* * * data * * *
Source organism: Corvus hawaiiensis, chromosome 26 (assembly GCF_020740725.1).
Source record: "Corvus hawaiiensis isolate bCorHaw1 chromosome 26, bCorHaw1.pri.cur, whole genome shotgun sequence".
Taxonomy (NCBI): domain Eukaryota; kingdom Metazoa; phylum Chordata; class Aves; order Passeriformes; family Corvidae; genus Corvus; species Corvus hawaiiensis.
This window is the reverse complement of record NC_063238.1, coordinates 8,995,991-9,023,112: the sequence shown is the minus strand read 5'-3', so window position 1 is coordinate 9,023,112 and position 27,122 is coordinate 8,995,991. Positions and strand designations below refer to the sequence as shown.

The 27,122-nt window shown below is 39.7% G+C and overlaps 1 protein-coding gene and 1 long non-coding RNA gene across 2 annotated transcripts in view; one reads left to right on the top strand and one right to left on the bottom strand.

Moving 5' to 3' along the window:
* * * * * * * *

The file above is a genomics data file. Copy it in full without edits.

Source organism: Corvus hawaiiensis, chromosome 26 (assembly GCF_020740725.1).
Source record: "Corvus hawaiiensis isolate bCorHaw1 chromosome 26, bCorHaw1.pri.cur, whole genome shotgun sequence".
Taxonomy (NCBI): domain Eukaryota; kingdom Metazoa; phylum Chordata; class Aves; order Passeriformes; family Corvidae; genus Corvus; species Corvus hawaiiensis.
This window is the reverse complement of record NC_063238.1, coordinates 8,995,991-9,023,112: the sequence shown is the minus strand read 5'-3', so window position 1 is coordinate 9,023,112 and position 27,122 is coordinate 8,995,991. Positions and strand designations below refer to the sequence as shown.

The 27,122-nt window shown below is 39.7% G+C and overlaps 1 protein-coding gene and 1 long non-coding RNA gene across 2 annotated transcripts in view; one reads left to right on the top strand and one right to left on the bottom strand.

Moving 5' to 3' along the window: